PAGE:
Recent editorials from West Virginia newspapers:
News and Sentinel, Parkersburg, W.Va., on making sure help gets to veterans:
West Virginians and Ohioans revere veterans of military service and direct a considerable amount of our giving to organizations that help them. During the past few weeks we have been reminded of the necessity of cynicism in that regard.
Here in West Virginia, a recent report showed a group called West Virginia Vietnam Veterans Foundation is a terrible steward of the funds it receives. Nearly all of its money goes to pay professional fees or back into fundraising.
According to the report, of every dollar spent by the foundation, slightly more than one cent went to veteran-related activities. Charity Navigator, a watchdog organization, maintains fundraising and administrative costs combined should account for no more than 25 percent of total expenses.
Meanwhile, in Ohio, a man is set to spend 28 years in prison for stealing $100 million from the organization he ran out of Florida, the United States Navy Veterans Association. It was a nationwide scam, but Ohio took the lead in prosecuting him for the campaign of fraud.
Now, "Everyone's afraid to give," said Common Pleas Court Judge Steven Gall of Cleveland, where the case was handled.
While donors should not be afraid, they should be cautious. Poor financial management - and even downright dishonesty - exist at organizations of all sizes, in all regions. And there is more to the problem than simply mishandling of funds. Not all organizations spend their money effectively, even if they are spending it on something other than their own administration.
If this season has inspired you to do good in the world, and you believe a financial donation is the best way to do so - or if you are simply looking for an end-of-year tax adjustment - do your homework. Take advantage of tools and research available to inform your decision, and to ensure your hard-earned dollars do not end up in the hands of those who are using hot-button issues to tug at the heartstrings and pocketbooks of good people they intend to cheat.
The Herald-Dispatch, Huntington, W.Va., on more work needed to prevent pre-term births in U.S.:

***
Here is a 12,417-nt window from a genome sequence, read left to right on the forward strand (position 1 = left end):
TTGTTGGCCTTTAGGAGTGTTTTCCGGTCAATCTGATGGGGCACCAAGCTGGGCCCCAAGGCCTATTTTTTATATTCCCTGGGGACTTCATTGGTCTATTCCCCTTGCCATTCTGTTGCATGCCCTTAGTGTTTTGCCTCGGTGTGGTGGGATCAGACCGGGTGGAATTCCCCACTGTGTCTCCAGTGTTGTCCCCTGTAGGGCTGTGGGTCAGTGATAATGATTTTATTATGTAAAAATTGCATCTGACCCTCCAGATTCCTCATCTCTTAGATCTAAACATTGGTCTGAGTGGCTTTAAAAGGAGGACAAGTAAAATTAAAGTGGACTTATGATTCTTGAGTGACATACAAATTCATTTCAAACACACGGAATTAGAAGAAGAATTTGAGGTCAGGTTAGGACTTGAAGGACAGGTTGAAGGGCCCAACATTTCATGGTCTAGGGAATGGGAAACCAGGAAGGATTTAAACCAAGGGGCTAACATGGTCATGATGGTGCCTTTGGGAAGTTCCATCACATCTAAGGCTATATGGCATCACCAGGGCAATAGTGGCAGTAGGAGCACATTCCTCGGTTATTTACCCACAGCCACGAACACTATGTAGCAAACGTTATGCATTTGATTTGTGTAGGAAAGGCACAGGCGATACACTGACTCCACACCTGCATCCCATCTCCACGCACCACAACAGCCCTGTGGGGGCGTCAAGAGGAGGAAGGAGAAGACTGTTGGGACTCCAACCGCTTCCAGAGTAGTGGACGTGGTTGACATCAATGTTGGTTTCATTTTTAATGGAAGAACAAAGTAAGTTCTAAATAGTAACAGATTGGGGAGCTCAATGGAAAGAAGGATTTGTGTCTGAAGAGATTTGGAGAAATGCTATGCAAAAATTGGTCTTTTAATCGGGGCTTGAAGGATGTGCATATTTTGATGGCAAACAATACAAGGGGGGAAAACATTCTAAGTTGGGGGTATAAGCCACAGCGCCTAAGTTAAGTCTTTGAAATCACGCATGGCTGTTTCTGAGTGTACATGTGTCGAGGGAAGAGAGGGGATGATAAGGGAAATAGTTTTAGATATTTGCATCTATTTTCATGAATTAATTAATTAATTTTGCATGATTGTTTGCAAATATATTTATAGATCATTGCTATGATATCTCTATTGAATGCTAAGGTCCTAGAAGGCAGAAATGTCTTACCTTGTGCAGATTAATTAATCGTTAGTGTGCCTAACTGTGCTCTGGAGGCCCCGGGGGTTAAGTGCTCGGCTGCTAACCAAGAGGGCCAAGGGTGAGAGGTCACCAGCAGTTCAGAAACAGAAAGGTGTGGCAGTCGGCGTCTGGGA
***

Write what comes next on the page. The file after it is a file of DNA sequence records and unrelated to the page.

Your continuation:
There is no greater blessing than a healthy baby.
But in the United States, about one in nine babies is born too soon, putting them at higher risk for a range of health problems.
With our world-class health care system, you might presume the United States would have low premature birth rates, but we ranked 131st among nations in a global study done last year by the March of Dimes Foundation.
Almost all European nations, Russia, China and most of South America, had less than 10 pre-term births (before 37 weeks) per 100 births. The rate in the United States last year was 11.5 per 100 live births, and it is slightly higher in West Virginia, Ohio and Kentucky. Kentucky's rate of 12.7 percent is about the same as Cameroon and Angola, according to the study.
In fact, the U.S. premature birth rate was on the rise for many years, peaking at 12.6 percent in 2006.
Outreach efforts have helped bring it down nationally and in our region as well, but it is still too high and the cost to families and society is great.
Many organ systems, including the brain, lungs, and liver need the final weeks of pregnancy to develop fully, according to the Center for Disease Control. Pre-term factors have accounted for about 35 percent of all infant deaths in recent years, and it also is the leading cause of long-term neurological disabilities in children.
The estimated cost of pre-term births to the U.S. health care system is about $26 billion a year.